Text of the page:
Canada is facing an alcohol shortage before vacation due to supply chain issues. Due to this situation, liquor authorities in some states are urging customers to shop early or prepare to try new liquors.
According to supply chain experts, tight inventory is due to production, transportation and demand issues.
However, with many of the backlogs affecting imported liquor, Canadian wineries, distilleries and breweries are encouraging people to buy locally.
“Our food depot is full,” said Carolyn Hurst, chairman of the Ontario Craft Winery and co-owner of Westcott Vineyards. “Every winery in Ontario has a lot of products and ships every day. There is no problem keeping the products on the shelves.”
Imported alcohol is another story.
Some types of liquor are completely in stock, while others are missing or completely out of stock.
Part of the problem is production. Bad weather, such as fires and droughts, affects crops in some wine-growing areas.
Labor shortages have also reduced the production of alcohol, especially varieties that rely on manual labor.
Production is also stagnant due to a shortage of packaging materials such as bottles, screw caps and cans.
“Changes in consumer demand, availability of raw materials such as glass and aluminum, and tough growth conditions in some parts of the world such as France and New Zealand have affected production schedules for some vendors. “Nick Nanos, Chief Supply Chain Officer for Liquors, said. The Ontario Steering Committee said in a recent statement.
“Early this year, we encourage you to buy gifts and your favorite holiday season’s best selections, choose flexibly and take advantage of the opportunity to try new things.”
On the other hand, transportation issues are also affecting the availability of liquor.
Global container shortages, port congestion, and blank voyages when cargo ships skip or cancel ports of call all contribute to inventory backlogs.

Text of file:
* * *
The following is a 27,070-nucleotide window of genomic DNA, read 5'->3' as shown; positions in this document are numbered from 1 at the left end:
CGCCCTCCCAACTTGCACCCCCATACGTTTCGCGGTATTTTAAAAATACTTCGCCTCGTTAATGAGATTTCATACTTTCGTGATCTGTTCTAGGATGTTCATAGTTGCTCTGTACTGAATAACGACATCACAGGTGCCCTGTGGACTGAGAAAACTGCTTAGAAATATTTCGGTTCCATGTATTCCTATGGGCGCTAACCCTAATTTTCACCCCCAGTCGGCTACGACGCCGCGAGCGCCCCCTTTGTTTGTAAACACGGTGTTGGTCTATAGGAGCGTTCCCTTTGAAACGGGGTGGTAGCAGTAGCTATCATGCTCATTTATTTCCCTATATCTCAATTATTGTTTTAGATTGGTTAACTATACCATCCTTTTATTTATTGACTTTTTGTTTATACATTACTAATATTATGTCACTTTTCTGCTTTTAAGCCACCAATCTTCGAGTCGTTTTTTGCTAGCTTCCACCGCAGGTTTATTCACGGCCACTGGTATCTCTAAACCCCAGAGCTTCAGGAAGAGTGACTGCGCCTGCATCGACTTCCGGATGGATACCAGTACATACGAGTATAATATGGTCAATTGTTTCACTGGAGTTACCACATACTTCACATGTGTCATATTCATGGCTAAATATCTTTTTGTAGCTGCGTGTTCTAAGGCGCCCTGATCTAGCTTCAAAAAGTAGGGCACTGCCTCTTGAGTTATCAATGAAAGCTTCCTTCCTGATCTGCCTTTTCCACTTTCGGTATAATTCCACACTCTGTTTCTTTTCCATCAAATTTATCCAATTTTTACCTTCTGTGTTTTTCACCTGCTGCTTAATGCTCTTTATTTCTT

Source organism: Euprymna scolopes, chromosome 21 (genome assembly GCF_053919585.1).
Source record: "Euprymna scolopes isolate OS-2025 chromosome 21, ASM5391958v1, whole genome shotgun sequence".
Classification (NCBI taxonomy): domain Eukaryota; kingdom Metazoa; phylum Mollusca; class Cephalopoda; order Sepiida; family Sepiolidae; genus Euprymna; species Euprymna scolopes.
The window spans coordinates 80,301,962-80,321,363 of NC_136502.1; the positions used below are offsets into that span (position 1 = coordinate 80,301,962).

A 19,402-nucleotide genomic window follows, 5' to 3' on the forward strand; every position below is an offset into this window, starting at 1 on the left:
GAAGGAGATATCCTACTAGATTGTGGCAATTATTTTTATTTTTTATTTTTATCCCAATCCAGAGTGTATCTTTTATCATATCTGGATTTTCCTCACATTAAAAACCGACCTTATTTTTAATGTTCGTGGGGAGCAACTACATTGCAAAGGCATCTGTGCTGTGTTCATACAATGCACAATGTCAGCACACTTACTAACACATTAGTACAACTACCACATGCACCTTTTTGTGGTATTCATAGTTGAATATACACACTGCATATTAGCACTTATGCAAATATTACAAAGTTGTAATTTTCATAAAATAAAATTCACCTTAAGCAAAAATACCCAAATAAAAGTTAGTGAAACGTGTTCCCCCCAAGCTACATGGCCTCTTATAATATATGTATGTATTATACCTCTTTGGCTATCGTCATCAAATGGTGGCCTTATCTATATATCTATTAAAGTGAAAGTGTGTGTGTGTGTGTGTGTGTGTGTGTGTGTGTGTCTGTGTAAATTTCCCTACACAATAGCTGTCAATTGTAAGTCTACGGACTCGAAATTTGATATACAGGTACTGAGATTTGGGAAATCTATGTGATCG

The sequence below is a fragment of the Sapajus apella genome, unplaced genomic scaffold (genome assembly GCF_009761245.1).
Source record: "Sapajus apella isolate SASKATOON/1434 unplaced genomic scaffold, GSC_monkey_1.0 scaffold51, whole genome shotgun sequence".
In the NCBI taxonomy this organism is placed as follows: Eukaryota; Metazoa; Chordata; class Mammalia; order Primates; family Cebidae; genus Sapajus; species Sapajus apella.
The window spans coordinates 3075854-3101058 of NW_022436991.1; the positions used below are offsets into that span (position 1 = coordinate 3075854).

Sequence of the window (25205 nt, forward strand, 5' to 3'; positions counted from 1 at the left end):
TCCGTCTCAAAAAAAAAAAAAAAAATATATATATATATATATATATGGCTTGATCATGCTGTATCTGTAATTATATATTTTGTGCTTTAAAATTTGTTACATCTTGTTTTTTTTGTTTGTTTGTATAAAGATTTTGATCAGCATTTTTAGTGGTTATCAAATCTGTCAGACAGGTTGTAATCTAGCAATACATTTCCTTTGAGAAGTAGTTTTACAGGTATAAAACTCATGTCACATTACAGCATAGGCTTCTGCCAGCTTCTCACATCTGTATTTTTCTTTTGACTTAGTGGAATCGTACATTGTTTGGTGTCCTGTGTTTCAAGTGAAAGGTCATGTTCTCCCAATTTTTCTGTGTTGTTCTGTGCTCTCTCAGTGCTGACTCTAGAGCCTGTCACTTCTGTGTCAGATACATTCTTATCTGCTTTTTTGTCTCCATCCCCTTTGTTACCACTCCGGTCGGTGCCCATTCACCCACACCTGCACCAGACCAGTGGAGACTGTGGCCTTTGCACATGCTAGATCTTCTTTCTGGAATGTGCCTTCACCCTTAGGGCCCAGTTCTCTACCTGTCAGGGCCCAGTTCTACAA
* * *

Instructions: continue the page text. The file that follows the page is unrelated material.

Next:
Saival Rey, an expert and professor of supply chain management at McGill University’s Ben Sadun Retail School, said:
“Transporting wine is even more problematic because it requires temperature controlled containers.”
Even after imported liquor arrived in Canada, the British Columbia floods restrained road transport along major trade routes, with particular impact on Australian and New Zealand wines.
On the other hand, the pandemic-fueled increase in demand has only exacerbated the industry’s transportation and production challenges.
According to a survey published last month in the medical journal JAMA Network Open, alcohol sales surged during a pandemic.
According to a study, Canada’s alcohol sales exceeded the pre-pandemic estimate by 5.5%, or $ 1.86 billion, in the 16 months of the pandemic.
An example of an unexpected increase in demand was the sale of champagne in New Brunswick.
In the second half of the pandemic, the state saw an unexpected surge in sales of champagne and sparkling wine, according to New Brunswick spokeswoman Marie Andrie Boldack.
“Unfortunately, this unprecedented increase in demand could lead to the loss of some of the most popular champagnes for Christmas,” she said in an email.
French brands Veuve Clicquot and Moët & Chandon will be hard to come by in the state, Boldac said.
Due to the increase in alcohol sales during the pandemic era and the surge in sales on regular holidays, some products may be on the shelves.
In Nova Scotia, liquor shelves are already short of champagne, scotch, whiskey produced in the United States, and some wines from New Zealand, Chile and Argentina.
BeverleyWare, a spokeswoman for Nova Scotia Liquor Corp, said: purchase. “
Some products aren’t available at all, but in other cases it may be as easy as recommending a different package size, she said. It’s a can, not a bottle or a 12-pack, not a 6-pack.
Saskatchewan is also experiencing alcohol supply chain issues, but the availability of the top 500 products sold in the state remains high at 96%, said David Morris, spokesman for the Saskatchewan Liquor Games Department. I am saying.
“The main impact was on products imported from Vancouver’s ports,” he said in an email, stating that wines from Australia, New Zealand and South American countries were the most affected.
“Although there are some products that are currently affected, customers shopping at both private and public retail stores throughout the state will continue to have access to a variety of beverage alcohol products throughout the busy holiday season. “
Along Brett Bandale